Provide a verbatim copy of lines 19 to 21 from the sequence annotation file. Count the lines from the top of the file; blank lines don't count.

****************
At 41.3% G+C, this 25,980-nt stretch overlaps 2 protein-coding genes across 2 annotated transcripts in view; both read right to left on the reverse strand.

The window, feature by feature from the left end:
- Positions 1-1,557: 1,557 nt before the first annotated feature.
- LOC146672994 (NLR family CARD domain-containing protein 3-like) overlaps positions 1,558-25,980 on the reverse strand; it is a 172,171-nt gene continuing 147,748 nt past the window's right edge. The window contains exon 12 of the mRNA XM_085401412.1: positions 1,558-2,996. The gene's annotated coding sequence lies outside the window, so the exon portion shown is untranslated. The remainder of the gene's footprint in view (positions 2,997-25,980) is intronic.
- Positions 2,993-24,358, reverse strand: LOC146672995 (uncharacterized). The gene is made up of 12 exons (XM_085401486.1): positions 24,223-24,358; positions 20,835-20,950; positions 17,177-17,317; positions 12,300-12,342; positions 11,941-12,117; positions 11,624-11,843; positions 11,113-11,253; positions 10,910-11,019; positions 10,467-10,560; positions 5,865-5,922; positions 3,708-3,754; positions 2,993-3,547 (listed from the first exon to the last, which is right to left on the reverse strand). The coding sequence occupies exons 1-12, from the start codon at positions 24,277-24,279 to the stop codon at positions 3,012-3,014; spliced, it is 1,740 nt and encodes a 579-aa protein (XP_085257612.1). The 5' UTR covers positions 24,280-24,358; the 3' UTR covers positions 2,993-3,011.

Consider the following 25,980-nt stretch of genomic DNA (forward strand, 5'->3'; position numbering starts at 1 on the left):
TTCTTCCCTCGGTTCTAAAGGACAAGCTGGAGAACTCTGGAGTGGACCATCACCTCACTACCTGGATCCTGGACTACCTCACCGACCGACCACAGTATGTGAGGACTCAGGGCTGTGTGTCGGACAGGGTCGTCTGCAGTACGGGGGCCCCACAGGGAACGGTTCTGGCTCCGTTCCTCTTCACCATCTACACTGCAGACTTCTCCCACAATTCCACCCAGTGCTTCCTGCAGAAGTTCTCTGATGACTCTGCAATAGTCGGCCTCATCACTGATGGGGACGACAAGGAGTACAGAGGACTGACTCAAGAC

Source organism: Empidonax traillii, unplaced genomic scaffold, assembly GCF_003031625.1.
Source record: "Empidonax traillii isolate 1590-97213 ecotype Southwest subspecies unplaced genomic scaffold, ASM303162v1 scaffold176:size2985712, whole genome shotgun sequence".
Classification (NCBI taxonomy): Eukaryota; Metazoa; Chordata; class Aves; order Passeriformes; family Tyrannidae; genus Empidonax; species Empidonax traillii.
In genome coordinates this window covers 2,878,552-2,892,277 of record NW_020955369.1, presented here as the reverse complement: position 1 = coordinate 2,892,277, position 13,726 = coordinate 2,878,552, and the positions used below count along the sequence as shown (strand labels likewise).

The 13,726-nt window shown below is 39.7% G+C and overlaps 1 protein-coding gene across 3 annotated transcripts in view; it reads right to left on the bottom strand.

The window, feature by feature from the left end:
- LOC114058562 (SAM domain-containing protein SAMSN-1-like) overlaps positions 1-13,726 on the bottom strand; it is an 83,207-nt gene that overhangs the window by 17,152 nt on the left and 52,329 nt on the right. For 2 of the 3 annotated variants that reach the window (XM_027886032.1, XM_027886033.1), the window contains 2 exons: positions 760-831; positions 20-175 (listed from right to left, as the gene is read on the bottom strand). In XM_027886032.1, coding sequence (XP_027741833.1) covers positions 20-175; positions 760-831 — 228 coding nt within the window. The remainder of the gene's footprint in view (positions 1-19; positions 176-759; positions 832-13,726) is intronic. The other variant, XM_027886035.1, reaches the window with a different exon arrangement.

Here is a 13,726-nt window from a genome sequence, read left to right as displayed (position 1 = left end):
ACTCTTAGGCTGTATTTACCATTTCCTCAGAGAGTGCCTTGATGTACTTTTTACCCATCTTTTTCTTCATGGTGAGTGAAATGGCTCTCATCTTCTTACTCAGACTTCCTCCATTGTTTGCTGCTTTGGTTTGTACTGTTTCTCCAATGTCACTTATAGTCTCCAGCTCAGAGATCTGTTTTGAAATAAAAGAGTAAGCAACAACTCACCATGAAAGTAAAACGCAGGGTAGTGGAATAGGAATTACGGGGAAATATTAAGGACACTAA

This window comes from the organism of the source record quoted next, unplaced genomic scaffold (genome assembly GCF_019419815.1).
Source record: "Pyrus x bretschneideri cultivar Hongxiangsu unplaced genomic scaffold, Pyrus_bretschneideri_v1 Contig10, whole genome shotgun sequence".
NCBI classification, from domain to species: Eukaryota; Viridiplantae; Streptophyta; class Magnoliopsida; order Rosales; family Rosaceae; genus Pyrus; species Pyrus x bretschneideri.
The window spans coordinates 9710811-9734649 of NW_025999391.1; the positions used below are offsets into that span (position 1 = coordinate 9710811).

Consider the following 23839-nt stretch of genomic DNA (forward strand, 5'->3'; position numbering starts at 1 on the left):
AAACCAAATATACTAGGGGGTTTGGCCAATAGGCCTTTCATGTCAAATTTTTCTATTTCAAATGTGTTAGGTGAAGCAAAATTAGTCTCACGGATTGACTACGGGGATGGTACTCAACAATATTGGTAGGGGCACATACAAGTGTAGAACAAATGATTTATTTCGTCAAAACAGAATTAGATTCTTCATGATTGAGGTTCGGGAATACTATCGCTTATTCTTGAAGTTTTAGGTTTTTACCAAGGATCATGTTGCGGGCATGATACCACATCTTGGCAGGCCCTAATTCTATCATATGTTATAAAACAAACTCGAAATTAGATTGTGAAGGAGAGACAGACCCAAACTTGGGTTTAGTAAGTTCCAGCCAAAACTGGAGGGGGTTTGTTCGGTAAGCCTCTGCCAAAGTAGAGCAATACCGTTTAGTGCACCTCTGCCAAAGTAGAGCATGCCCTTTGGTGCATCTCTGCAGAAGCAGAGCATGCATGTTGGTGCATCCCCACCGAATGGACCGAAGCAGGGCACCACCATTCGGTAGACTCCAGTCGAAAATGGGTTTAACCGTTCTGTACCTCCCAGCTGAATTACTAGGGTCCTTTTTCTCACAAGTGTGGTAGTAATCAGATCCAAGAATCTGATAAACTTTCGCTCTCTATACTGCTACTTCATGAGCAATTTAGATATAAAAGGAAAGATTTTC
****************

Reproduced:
NCBI classification, from domain to species: Eukaryota; Viridiplantae; Streptophyta; class Magnoliopsida; order Rosales; family Rosaceae; genus Pyrus; species Pyrus x bretschneideri.
The window spans coordinates 9710811-9734649 of NW_025999391.1; the positions used below are offsets into that span (position 1 = coordinate 9710811).

Consider the following 23839-nt stretch of genomic DNA (forward strand, 5'->3'; position numbering starts at 1 on the left):